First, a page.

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Devil’s Darning Needle, Snake Doctor, Devil’s Horse, Horse Stinger, Mosquito Hawk, Adderbolt, Ear Cutter, Water Witch, Hobgoblin Fly — dragonflies have had many names owing to the folklore and superstitions surrounding these colorful insects.

The ‘snake doctor’ name for dragonflies comes from Pennsylvania and the belief that they acted as guards of the serpents found there, warning them of any danger. Some believed that the dragonflies could even revive a dead snake, bringing it back to life. Killing the servants of the snake was inadvisable lest the serpent retaliate.

On the Isle of Wight, residents believed the dragonflies possessed a painful sting and legend had it that the dragonflies could tell if a child was good or bad. When good children went fishing, dragonflies would hover over the water’s edge where the fish were, but when bad children went near the water, the dragonflies would instead sting them.

Dragonflies possess no stingers, the appendages on their tails are only for mating and they have no venom. The shape of the dragonfly’s body has led to another of their names, ‘devil’s darning needle’.

In several areas of the United States the dragonfly was thought to sew shut the mouths, eyes or even ears of misbehaving children or profane men. Others believed that dragonflies would sew fingers or toes together if they were exposed while sleeping. In parts of Europe, including Sweden, dragonflies could tell if children were lying, and would stitch their their eyes or mouths closed as punishment. Today, the Aeshnidae family of dragonflies is still called darners in North America.

Blue-eyed Darner Dragonfly

In Scandinavia a dragonfly flying near you was thought to be weighing your soul for the devil and the devil is also connected to dragonflies in another way. One story from Romania recounts how after god let the devil run wild, he sent an army of angels, led by St. George to defeat the devil, but as they charged, the devil cast a spell on St. George’s horse, turning it into a dragonfly.

Another horse story comes from Germany and is about a princess who was too wild and led a selfish life racing around on her horse until one day she treated a little man poorly and rode away. But as she raced off on her horse, the man cursed after her “may you always be joined to your horse as one!” and they transformed into a dragonfly, called Hatzpferd.

Like butterflies, dragonflies have also been linked to regeneration, immortality and rebirth. In China the dragonfly symbolizes summer, but also instability. To the Zuni Native Americans, dragonflies possessed supernatural powers and feature in the legend ‘The Origin of the Dragonfly and of the Corn Priests’ where young siblings are rescued and blessed by the Maidens of the Corn. When the children become great leaders, the boy makes a corn-being on the advice of the Corn Priests calling it dragonfly, and so the dragonfly and corn were always connected. In Navajo legends, the first world was inhabited by Insect People, some of whom were dragonflies.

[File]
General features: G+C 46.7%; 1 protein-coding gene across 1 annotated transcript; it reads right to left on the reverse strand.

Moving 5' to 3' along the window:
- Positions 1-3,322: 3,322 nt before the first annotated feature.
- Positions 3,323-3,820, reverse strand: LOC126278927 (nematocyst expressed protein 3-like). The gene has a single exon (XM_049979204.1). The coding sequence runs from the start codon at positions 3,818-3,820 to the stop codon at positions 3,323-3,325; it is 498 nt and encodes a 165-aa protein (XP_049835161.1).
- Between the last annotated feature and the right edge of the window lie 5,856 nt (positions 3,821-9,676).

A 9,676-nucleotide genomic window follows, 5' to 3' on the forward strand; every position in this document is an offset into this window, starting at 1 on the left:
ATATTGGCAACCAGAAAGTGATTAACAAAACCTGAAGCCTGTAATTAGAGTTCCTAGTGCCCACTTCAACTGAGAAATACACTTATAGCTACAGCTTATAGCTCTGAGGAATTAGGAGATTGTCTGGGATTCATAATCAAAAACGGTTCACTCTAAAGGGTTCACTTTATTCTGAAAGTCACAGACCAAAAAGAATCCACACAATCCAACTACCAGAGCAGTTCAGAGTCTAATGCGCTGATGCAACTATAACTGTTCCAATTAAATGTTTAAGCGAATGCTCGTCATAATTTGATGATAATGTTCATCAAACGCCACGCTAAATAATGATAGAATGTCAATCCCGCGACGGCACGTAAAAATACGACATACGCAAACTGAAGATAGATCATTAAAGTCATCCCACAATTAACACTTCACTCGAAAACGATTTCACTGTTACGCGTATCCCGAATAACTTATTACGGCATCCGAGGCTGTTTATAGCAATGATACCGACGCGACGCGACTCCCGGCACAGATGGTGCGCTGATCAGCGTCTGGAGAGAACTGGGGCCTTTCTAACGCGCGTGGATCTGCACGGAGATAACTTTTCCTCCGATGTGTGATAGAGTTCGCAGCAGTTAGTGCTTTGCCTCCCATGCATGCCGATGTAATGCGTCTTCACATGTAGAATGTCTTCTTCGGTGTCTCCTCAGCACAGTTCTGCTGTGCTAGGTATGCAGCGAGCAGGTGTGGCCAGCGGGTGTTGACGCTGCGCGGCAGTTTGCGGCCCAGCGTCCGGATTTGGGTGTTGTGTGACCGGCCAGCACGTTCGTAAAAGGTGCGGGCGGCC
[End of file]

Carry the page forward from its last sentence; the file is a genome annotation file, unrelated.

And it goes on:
Four-spotted Skimmer Dragonfly

Dragonflies are very ingrained in Japanese culture. There is a story that Emperor Jimmu climbed to the top of a mountain and said that the country looked like two dragonflies mating, (or resting, or touching its tail depending on the story) and Japan is also sometimes called Akitsushima, meaning ‘Dragonfly Island’ or ‘land of dragonfly’. Hiroaki Sato wrote this poem about it:

Yamato has clusters of mountains
but closest to the city is heavenly Mount Kagu.
I climb; I stand and survey the land:
Smoke rises in the countryside,
Gulls rise over the lake.
A good land, this, the island of the dragonfly,
the land of Yamato.

By Kiroaki Sato, translated by Burton Watson in Country of Eight Islands: An Anthology of Japanese Poetry

The dragonfly, called tombo or yamma is a national emblem and represents victory in battle and the samurai frequently had dragonflies adorning their clothing, helmets and swords. Dragonflies are also considered lucky in Japan and there are stories about the insects leading people to good fortune. A popular activity for children in Japan is to catch dragonflies by tracing a pattern in the air with their hands to mesmerize the dragonfly.

In mid-August during the Buddhist festival of Bon, dragonflies often appear in large numbers and are thought to be carrying spirits when they arrive. People build bonfires in their gardens to guide the spirits home for a visit before building another fire to send the spirits on their way again.

Sabishisa wo !
Tombō tobu nari
Haka no uë.

Desolation ! — Dragonflies flitting above the graves !

A Japanese miscellany By Lafcadio Hearn

Insect Fact and Folklore by Lucy W. Clausen
Insect Mythology by Gene Kritsky & Ron Cherry
A Dazzle of Dragonflies by Forrest Lee Mitchell & James Lasswell

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Kelly Brenner

Kelly Brenner

Kelly Brenner is a naturalist, writer and photographer based in Seattle. She is the author of NATURE OBSCURA: A City’s Hidden Natural World from Mountaineers Books. She writes freelance articles about natural history and has bylines in Crosscut, Popular Science, National Wildlife Magazine and others. On the side she writes fiction. Kelly holds a bachelors degree in landscape architecture from the University of Oregon and a certificate in non-fiction writing from the University of Washington.

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